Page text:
Beyond the bodywork of the C16, one finds the details inside the car are equally as impressive. While at first I had thought it was a magic trick, Callaway Cars Managing Director, Mike Zoner waved his hand over the top of the door, popping it outward and open about an inch. With two fingers placed atop the door, I gently swung it back and slid behind the steering wheel. Zoner explained that they cleverly utilized the existing Corvette door solenoids, but added a remote sensor on each side to work in unison with the original key fob. A graceful entry is always there for you with this system however; should the battery fail, the standard key system is still employed.

            Inside the car, we were treated to absolute luxury. This C16 was fitted with what Callaway calls the Deutschleder interior option. While the base (560hp) Cabrio includes portions of this package in its $128,765 base price, the Deutshleder interior covers every inch of the interior in rich leather and Alcantara suede materials, eliminating the heavy plastic feel of the standard Corvette interior. With this interior installed, the price jumps an additional $24,300. Trust me, if we could bottle just the aroma, the price would be worth it.

            Cinched into the seatbelt, I tapped the start button on the dash, igniting the 560 SuperCharged horsepower that resided under the C16’s domed hood. With the paddle-shift automatic installed on this car, I knew what to expect from it to a large degree, as the combination was similar to our red Callaway Corvette SC 560 car we tested last fall. When we pressed down on the gas pedal, a deep burble was emitted from the redesigned exhaust tips in the back of the car. Featuring larger Double-D tips that better fill the opening under the rear fascia, the cat-back system is included in the C16’s price. Bringing this car down from speed is accomplished through the use of the optional C16 big-brake package that replaced the standard Corvette equipment. With massive 14-inch rotors at all four corners, the car has six-piston calipers up front, with four-piston calipers in the rear. Engineered to eliminate all signs of brake fade during repeated stops or extreme brake usage, the LeMans, as it is called, added $7,620 to the price of the car. Other significant options available on the C16 include the aforementioned 616hp Performance Package which we first learned of last year during our review of the SuperNatural™ 490 Callaway (C.E. November 2006). This option combines the raw power of the supercharger with the finesse of the ported cylinder heads (the SC heads are different in that the combustion chambers are somewhat larger to reduce the compression ratio, with the port geometry slightly revised as well) and camshaft of the engineered 490 package for greater efficiency of the LS2 power plant. Also worth considering for your C16, is the Callaway Eibach Multi-Pro coilover suspension package, which offers multiple adjustments for precise handling characteristics. Additionally, sport seats and belts are available for greater support in spirited driving situations, and fitted luggage can be had, should your C16 be utilized as a sport-touring car.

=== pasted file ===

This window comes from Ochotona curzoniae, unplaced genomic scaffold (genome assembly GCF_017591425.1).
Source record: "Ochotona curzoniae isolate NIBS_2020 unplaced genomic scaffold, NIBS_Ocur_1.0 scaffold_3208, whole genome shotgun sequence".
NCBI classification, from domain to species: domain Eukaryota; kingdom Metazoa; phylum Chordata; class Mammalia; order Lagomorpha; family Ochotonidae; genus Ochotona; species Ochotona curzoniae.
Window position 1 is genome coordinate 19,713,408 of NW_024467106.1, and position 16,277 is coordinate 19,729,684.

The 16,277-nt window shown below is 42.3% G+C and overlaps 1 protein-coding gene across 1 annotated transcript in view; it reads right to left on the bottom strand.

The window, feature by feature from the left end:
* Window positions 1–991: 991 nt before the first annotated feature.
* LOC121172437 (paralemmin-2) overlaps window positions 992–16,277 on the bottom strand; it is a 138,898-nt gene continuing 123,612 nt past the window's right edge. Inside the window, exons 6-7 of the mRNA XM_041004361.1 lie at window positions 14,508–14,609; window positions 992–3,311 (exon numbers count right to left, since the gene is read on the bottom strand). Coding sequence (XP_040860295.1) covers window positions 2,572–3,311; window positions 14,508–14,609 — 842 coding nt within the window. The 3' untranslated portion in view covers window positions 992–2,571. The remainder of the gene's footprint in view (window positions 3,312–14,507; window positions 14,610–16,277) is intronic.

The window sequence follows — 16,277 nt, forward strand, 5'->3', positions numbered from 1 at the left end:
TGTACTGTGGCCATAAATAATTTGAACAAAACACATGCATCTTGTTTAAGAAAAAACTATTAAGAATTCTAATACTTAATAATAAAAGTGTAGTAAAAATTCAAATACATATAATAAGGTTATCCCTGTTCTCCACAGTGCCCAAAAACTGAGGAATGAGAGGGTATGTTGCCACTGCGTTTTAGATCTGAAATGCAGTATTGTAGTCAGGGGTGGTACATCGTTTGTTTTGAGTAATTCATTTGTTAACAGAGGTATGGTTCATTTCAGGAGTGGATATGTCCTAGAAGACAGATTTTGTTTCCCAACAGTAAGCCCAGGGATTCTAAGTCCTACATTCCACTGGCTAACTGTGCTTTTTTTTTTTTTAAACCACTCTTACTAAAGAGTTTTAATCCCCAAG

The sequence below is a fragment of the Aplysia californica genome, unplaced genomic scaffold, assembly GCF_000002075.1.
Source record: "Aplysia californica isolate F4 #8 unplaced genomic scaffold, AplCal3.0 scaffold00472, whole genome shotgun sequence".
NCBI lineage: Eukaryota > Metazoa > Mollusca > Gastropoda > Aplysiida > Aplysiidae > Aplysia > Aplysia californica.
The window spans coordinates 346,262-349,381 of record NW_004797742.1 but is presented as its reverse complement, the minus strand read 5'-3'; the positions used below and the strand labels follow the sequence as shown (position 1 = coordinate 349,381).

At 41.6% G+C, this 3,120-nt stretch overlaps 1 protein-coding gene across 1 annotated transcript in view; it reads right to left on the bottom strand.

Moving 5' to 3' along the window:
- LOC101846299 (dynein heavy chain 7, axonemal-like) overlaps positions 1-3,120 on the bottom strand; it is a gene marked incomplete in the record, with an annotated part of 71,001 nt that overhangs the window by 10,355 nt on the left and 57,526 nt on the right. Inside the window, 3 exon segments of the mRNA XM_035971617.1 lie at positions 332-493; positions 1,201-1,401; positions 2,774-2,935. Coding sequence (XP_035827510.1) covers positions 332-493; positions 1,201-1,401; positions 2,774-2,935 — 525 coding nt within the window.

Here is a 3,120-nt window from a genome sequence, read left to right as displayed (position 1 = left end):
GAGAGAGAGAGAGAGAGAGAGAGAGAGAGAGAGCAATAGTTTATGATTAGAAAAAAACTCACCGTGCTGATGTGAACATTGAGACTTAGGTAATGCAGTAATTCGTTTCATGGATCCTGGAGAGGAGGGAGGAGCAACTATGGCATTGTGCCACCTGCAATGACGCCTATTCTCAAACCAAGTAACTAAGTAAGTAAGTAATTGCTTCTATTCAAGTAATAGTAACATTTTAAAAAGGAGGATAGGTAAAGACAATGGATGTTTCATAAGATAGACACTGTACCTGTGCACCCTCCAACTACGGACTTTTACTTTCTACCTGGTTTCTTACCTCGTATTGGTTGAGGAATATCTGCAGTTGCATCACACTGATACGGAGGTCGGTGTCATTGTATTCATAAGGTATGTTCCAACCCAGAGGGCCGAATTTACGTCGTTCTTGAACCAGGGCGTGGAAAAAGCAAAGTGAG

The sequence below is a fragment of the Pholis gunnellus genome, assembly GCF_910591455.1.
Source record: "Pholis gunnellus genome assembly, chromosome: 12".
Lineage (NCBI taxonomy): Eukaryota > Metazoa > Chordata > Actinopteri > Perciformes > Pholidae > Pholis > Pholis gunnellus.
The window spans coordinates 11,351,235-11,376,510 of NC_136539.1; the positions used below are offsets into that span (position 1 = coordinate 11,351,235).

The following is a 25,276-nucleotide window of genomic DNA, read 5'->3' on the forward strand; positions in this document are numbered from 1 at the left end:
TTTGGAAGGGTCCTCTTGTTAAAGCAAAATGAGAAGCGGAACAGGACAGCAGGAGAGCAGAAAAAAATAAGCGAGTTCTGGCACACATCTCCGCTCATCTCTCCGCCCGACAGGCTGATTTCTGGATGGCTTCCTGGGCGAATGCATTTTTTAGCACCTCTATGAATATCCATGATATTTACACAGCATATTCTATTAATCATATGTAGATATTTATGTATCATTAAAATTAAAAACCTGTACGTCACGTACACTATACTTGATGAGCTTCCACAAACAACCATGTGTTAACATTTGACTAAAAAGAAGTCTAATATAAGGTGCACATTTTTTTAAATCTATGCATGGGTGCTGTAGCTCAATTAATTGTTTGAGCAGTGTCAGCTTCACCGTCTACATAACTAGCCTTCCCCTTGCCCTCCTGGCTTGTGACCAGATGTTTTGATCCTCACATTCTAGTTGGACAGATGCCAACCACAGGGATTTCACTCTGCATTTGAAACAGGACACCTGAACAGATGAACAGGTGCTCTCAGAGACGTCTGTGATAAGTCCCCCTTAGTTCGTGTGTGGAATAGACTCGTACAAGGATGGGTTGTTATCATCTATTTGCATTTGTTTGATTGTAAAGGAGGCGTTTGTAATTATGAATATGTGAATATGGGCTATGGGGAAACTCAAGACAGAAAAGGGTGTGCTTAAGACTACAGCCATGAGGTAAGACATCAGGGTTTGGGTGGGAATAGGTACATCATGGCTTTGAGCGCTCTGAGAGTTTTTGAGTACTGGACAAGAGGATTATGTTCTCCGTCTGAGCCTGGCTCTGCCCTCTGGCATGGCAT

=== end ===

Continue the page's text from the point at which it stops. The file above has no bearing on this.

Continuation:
Turning heads seemed easy in this car, as Callaway has done a great job with their handsome C16. We recently had a chance to drive this C16 during a visit to Southern California and which we put many miles behind us, leaving us with quite a favorable impression of the well-balanced package the team from Old Lyme has produced.

        For additional information about the SuperCharged Callaway C16 or a listing of authorized dealers in your area, contact Callaway Cars at 860.434.9002 or, www.callawaycars.com.

©  2008 Chris Chessnoe and the Callaway Owners Group – all rights reserved.